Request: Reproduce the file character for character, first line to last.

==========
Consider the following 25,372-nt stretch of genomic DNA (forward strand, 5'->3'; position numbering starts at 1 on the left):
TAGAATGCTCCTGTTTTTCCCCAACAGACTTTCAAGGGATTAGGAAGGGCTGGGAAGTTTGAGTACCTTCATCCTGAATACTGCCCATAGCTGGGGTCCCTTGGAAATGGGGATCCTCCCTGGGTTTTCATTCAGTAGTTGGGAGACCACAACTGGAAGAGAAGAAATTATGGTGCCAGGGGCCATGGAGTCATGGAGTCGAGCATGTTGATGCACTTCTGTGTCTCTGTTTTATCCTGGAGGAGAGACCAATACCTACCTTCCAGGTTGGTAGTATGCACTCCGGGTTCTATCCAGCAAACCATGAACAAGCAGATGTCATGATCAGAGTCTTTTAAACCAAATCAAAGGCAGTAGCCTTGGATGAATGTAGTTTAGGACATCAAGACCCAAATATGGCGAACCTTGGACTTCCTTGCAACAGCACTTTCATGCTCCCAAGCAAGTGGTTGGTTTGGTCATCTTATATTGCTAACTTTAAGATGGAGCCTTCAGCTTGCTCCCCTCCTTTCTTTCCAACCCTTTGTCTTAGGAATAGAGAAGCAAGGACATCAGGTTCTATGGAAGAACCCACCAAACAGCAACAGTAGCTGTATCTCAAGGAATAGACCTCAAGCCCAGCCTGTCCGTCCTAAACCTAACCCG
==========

Consider the following 25,372-nt stretch of genomic DNA (forward strand, 5'->3'; position numbering starts at 1 on the left):
TAGAATGCTCCTGTTTTTCCCCAACAGACTTTCAAGGGATTAGGAAGGGCTGGGAAGTTTGAGTACCTTCATCCTGAATACTGCCCATAGCTGGGGTCCCTTGGAAATGGGGATCCTCCCTGGGTTTTCATTCAGTAGTTGGGAGACCACAACTGGAAGAGAAGAAATTATGGTGCCAGGGGCCATGGAGTCATGGAGTCGAGCATGTTGATGCACTTCTGTGTCTCTGTTTTATCCTGGAGGAGAGACCAATACCTACCTTCCAGGTTGGTAGTATGCACTCCGGGTTCTATCCAGCAAACCATGAACAAGCAGATGTCATGATCAGAGTCTTTTAAACCAAATCAAAGGCAGTAGCCTTGGATGAATGTAGTTTAGGACATCAAGACCCAAATATGGCGAACCTTGGACTTCCTTGCAACAGCACTTTCATGCTCCCAAGCAAGTGGTTGGTTTGGTCATCTTATATTGCTAACTTTAAGATGGAGCCTTCAGCTTGCTCCCCTCCTTTCTTTCCAACCCTTTGTCTTAGGAATAGAGAAGCAAGGACATCAGGTTCTATGGAAGAACCCACCAAACAGCAACAGTAGCTGTATCTCAAGGAATAGACCTCAAGCCCAGCCTGTCCGTCCTAAACCTAACCCG